Author Interaction — Let’s talk interacting with authors IRL (in real life) or online.
I’ve been pretty lucky in this regard. We have a good book festival where I live, so I’ve been able to meet some favorite authors. I was also lucky enough to meet the very sweet and funny David Sedaris after a reading. He gave me a cupcake. But some of my more meaningful author connections have come from one of two places: Twitter and Crossroads Writers Conference.
Crossroads brings together writers (professional and amateur) as well as other literary authorities for a weekend of forums, discussions and get-togethers. Meeting people in this setting quickly allows for acquaintances to spring up and friendships to solidify (usually over a beer). I’ve had the best time at this conference, and was able to have meaningful discussions with Chris Baty (of NaNoWriMo fame), Delilah Dawson, David Iserson, Chuck Wendig and Lauren Morrill — to name a few. If you have a similar event near you, I highly recommend you go.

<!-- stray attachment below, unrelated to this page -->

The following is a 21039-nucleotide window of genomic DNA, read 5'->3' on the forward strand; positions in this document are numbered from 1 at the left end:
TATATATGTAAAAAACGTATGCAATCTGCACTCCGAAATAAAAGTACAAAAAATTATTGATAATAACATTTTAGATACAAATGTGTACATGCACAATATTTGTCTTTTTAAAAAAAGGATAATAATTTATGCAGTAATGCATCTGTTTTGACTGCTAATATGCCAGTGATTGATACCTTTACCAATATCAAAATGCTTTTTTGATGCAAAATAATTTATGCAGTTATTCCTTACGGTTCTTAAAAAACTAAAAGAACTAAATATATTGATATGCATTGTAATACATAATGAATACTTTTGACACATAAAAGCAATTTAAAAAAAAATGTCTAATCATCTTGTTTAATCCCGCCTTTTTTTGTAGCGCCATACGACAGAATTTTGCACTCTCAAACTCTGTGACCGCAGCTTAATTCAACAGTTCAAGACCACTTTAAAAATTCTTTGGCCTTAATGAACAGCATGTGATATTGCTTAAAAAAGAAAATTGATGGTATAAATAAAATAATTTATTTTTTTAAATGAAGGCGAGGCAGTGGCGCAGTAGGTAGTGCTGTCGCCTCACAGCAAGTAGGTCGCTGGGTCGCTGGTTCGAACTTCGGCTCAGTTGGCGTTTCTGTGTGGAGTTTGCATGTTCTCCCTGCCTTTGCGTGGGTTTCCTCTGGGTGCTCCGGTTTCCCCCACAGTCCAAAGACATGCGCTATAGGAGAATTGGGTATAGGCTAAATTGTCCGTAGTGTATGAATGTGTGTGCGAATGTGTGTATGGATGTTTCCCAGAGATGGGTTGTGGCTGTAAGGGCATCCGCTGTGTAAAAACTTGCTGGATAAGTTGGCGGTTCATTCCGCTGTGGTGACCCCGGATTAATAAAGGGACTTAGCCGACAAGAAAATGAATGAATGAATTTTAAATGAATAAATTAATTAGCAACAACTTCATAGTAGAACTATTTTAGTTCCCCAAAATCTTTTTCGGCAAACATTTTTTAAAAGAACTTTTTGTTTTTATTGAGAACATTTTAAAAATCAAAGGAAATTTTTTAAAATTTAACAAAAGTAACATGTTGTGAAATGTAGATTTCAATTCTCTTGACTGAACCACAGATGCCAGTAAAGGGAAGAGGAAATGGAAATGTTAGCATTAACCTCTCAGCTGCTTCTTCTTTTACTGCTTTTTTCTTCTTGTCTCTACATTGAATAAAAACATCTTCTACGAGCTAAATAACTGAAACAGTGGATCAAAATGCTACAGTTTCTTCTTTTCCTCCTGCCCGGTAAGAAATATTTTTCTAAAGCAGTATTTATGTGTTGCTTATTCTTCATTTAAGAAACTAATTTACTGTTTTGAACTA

Twitter, on the other hand, doesn’t normally allow for face-to-face interactions, but it can create otherwise unlikely connections. After reviewing a book, I often look to see if the author is on Twitter and uses it actively. I also make sure to include their handle when I post my review. In same cases, though, I really love their book and nerd out on them a little bit. I’ve found that being genuine and polite when “approaching” the author is key. In a couple of cases, over time, I’ve become friends with some favorite authors. I mean, if a book (or series) really speaks to the reader, chances are decent that the reader and author share some of the same interests.
I would encourage readers to graciously reach out to authors, especially on Twitter. You just might find a new buddy.